The agency will collect summary employee pay data from employers to help improve investigations of possible pay discrimination, which remains a contributing factor to persistent wage gaps, and the summary pay data will be added to the annual Employer Information Report or EEO-1 report.

Another focus for the EEOC will be on emerging and developing areas of the law, more specifically, on:

· Accommodating pregnancies
· Discrimination against LGBT individuals
· ADA issues
· Complex employment relationships
· Backlash discrimination

Regarding the more complex relationships, Feldblum notes the traditional employee-employer relationships are not so traditional. For example, temporary and independent contractors have emerged on the employee side while staffing agencies and franchises or joint employers have developed on the business side.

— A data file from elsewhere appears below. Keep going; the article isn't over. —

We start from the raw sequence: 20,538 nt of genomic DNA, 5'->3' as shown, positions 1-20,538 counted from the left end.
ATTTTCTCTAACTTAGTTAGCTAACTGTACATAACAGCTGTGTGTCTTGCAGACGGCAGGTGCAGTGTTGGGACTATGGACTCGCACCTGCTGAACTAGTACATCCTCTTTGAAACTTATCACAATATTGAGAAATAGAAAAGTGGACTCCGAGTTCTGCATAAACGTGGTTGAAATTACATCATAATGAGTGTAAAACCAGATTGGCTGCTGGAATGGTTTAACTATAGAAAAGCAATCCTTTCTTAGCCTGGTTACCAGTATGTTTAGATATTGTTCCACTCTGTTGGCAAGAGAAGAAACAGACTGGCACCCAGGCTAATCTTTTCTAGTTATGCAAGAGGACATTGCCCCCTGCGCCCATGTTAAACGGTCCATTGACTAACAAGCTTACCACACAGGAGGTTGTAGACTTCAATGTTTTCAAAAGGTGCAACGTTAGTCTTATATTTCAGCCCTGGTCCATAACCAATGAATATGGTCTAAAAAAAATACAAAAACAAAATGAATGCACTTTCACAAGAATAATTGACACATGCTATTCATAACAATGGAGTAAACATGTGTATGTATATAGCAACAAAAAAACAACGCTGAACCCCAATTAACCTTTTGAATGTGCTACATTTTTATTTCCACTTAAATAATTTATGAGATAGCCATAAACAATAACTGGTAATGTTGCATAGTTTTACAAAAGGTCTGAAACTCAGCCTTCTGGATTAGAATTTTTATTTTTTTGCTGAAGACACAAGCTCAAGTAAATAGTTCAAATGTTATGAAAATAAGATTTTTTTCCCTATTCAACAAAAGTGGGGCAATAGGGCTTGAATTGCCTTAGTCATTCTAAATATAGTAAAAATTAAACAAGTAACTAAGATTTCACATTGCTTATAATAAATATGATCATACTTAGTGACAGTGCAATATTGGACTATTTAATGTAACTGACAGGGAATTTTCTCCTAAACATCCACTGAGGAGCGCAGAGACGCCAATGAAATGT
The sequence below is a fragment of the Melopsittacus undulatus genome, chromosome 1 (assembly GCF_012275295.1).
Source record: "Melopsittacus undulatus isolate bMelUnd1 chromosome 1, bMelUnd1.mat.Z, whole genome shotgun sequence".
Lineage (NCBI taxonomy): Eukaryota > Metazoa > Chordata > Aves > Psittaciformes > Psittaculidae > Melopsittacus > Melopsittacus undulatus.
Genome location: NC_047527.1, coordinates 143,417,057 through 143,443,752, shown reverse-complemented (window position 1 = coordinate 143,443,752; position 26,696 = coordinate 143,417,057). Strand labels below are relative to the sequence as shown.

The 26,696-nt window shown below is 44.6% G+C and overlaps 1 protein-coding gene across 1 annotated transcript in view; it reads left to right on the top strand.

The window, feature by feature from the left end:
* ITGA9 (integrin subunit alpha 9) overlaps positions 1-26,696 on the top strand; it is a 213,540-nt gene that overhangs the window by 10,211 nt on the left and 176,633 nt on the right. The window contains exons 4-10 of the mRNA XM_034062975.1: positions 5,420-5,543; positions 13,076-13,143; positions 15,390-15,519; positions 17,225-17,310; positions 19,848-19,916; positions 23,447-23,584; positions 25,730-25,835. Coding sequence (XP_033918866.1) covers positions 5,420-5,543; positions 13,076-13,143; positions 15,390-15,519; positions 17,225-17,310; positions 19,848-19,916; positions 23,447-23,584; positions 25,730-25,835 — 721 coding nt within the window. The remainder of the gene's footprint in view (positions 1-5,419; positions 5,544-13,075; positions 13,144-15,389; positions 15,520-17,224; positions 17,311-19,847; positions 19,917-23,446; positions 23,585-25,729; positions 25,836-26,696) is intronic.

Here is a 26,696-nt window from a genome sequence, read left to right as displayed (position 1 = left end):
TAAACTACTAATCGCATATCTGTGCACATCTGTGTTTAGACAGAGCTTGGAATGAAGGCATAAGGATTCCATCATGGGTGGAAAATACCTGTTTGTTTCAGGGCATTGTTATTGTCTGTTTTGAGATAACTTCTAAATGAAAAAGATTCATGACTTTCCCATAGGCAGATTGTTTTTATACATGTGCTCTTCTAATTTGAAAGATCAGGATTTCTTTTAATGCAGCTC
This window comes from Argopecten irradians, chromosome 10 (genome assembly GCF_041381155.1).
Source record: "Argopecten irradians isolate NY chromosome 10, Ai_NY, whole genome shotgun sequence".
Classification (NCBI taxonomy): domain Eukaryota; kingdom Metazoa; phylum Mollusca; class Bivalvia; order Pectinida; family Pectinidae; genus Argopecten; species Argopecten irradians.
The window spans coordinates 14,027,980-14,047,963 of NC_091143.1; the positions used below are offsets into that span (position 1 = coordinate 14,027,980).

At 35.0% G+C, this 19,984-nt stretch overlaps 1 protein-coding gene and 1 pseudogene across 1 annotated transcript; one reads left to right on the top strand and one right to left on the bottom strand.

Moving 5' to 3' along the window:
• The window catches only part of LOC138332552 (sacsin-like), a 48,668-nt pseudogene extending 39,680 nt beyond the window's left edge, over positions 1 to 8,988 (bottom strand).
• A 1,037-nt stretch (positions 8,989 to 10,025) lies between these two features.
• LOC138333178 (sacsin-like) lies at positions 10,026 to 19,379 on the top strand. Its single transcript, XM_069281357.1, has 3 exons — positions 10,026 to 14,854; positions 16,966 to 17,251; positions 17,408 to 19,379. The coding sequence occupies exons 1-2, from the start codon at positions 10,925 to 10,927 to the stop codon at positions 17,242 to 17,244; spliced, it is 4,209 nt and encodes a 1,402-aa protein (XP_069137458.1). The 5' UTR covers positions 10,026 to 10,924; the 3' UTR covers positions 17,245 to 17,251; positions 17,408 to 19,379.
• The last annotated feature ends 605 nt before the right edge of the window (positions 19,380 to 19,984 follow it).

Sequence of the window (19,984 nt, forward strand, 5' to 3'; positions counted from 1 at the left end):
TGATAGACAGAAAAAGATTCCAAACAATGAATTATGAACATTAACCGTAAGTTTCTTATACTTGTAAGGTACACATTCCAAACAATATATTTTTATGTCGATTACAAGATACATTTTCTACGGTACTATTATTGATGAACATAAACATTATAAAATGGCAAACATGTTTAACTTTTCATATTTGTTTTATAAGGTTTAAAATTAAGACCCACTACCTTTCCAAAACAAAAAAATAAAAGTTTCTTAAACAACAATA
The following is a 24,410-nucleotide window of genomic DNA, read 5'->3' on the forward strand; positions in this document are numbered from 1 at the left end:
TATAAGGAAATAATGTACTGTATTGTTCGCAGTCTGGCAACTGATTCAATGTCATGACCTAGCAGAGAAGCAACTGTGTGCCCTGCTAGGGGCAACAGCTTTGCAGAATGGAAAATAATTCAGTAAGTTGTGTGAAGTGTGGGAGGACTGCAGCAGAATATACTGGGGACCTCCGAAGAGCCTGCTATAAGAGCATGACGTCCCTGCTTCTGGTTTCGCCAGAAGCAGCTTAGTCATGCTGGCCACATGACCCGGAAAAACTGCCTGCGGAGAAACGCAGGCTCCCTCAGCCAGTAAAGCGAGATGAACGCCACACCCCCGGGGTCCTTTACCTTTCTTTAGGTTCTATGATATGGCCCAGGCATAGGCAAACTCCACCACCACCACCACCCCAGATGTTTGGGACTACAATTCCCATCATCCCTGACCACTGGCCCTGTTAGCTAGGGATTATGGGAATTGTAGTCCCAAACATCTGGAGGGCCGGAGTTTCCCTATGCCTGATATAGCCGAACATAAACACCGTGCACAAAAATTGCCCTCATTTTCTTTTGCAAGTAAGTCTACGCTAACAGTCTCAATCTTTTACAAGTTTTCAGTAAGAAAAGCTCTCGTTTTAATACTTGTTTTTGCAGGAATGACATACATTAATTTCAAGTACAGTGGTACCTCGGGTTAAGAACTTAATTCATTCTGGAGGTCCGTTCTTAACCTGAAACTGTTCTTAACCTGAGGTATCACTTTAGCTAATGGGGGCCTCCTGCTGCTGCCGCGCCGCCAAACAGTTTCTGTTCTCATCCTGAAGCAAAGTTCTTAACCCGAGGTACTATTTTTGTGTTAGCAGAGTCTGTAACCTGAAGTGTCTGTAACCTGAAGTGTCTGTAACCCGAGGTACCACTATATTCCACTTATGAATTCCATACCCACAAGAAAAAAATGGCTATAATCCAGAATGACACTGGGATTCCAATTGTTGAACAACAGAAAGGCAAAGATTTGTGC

The other goals EEOC wants employers to be aware of include:

· Eliminating barriers in recruitment and hiring
· Protecting vulnerable workers, including immigrant and migrant workers
· Preserving access to the legal
· Preventing systemic harassment

Feldblum says the EEOC is expected to take a holistic approach to combating harassment in the workplace going forward, including the use of four checklists on: leadership and accountability, anti-harassment policies, harassment reporting procedures and compliance training.

“We did these [checklists] specifically for HR folks,” she said.

By Nick Otto
Originally published by